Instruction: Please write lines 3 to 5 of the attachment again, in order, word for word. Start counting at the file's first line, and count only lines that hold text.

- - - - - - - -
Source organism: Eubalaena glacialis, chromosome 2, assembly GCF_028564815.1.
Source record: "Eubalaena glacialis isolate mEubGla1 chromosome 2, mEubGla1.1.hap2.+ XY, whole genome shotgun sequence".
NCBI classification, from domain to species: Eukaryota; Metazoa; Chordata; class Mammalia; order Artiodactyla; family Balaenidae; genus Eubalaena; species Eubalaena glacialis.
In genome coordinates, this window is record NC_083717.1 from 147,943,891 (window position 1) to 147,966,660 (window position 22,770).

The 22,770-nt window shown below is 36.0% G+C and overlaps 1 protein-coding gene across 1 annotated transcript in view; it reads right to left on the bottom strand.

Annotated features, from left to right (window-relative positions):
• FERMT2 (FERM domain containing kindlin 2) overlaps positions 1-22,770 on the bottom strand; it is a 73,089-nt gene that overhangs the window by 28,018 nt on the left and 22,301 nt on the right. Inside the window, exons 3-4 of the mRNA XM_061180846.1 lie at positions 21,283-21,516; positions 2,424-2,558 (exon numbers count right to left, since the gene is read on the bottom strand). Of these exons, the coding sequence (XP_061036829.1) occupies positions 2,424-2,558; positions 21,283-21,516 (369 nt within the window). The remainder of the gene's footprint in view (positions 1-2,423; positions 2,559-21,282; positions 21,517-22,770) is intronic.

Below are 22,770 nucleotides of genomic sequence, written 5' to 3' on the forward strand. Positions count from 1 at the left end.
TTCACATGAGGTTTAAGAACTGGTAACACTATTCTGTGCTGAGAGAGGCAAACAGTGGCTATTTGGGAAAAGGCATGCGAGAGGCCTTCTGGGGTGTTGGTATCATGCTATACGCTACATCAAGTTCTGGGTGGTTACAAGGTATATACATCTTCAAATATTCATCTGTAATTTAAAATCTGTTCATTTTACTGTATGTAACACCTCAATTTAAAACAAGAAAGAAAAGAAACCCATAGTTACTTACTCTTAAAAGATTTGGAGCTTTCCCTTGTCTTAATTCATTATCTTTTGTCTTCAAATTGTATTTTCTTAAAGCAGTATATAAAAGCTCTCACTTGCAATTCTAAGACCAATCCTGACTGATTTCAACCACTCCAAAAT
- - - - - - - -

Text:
NCBI classification, from domain to species: Eukaryota; Metazoa; Chordata; class Mammalia; order Artiodactyla; family Balaenidae; genus Eubalaena; species Eubalaena glacialis.
In genome coordinates, this window is record NC_083717.1 from 147,943,891 (window position 1) to 147,966,660 (window position 22,770).

The 22,770-nt window shown below is 36.0% G+C and overlaps 1 protein-coding gene across 1 annotated transcript in view; it reads right to left on the bottom strand.